The desert was unusually dark that night. There was a chilly eeriness in the air. An unearthly silence seemed to have engulfed the usual nightly noises. Only a shrill and ghostly whistling wind occasionally moved about in the atmosphere. Taking a sip of hot tea, Acrab shifted his gaze from the flickering flame and squinted his eye shut for a moment before scanning the darkness all around. For that night it was not bandits or any other earthly thing that he was afraid of, but the supernatural presence of terrorising desert wraiths.
The desert people were not afraid of men. They were warring tribes who had seen much death and bloodshed. Ghosts, ghouls, djinns, and wraiths were the only things that made them afraid. Lores of the netherworld were woven into the very fabric of the life and being of desert dwellers in this region. There were stories of innumerable unearthly incidences and supernatural occurrences that had claimed to have taken many lives since the very beginning of time in this inhospitable domain.
Now in the year 1823, the thousand families in and around the fort of Jaisalmer in the middle of the Thar desert faced an unearthly terror that was tearing up their world like nothing previously seen. It was not men, robbers, or bandits, but something unearthly which they were simply too terrorised to face.
The people said this was not the work of a single entity. It was not a solitary djinn, neither was it a singular ghost or a lonesome ghoul. They said the entities were organised, there were more than one unearthly being. The people came to call these spectral creatures – ‘Desert Wraiths,’ who had taken away fifteen children, one every night from the fort of Jaisalmer.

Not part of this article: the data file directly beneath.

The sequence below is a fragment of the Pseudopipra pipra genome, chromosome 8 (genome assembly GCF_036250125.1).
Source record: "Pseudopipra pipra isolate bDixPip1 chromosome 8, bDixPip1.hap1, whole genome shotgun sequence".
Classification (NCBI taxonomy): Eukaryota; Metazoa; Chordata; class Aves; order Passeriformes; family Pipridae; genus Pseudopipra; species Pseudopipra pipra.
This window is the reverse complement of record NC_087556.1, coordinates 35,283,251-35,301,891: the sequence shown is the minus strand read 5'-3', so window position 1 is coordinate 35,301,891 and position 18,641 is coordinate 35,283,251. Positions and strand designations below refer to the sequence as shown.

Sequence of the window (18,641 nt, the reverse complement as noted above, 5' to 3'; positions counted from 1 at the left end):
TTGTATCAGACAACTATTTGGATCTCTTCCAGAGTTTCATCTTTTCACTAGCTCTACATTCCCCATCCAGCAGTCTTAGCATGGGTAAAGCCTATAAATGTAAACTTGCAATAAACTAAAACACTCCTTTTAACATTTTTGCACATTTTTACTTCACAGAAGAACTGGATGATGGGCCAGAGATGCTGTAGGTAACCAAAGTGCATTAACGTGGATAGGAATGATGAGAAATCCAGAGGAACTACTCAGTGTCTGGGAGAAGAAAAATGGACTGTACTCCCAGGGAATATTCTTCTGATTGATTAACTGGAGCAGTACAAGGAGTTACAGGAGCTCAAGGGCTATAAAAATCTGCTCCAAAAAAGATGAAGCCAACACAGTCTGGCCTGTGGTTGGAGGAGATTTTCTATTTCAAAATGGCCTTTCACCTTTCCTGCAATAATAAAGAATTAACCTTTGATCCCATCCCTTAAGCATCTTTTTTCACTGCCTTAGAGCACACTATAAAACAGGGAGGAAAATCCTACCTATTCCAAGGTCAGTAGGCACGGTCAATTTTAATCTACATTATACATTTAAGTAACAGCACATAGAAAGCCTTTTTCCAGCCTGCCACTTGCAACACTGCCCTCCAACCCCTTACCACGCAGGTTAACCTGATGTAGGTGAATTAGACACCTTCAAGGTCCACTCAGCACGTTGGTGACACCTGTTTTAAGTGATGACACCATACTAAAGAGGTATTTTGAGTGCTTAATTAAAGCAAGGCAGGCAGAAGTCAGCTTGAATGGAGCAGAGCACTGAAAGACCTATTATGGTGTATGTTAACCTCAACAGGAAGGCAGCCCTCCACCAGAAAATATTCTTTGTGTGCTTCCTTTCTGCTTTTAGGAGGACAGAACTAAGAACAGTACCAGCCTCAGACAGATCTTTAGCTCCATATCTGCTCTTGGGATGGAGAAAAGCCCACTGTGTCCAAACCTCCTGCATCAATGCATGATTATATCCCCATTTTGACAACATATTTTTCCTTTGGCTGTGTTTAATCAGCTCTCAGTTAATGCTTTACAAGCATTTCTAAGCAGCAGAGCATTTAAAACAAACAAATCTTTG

All the children were taken away in their sleep. In the morning other members of the house from where a child was taken, were found fast asleep beyond their usual hour of rising. They would wake up drowsy and heavy-headed not remembering much of the previous night, only to discover their child missing.
After the first few children went missing, the people got too frightened and started retreating into their houses early in the evening before the sunset and lock themselves in, praying for the wraiths to spare their house and waiting for the night of terror to finish. This did not help, and every morning one child was found missing while the family was discovered fast asleep. This went on for fifteen days and then it stopped bringing back a bit of normalcy and relief but hardly lessening the grief and pain.
Acrab was not in the fort area during the days when the children were taken. As soon as he had returned and heard about the ghostly happenings, he restocked his supplies and headed out into the desert on Alwaid’s back in search of the wraiths and possibly find the children or at least bring some closure in the minds of the suffering parents.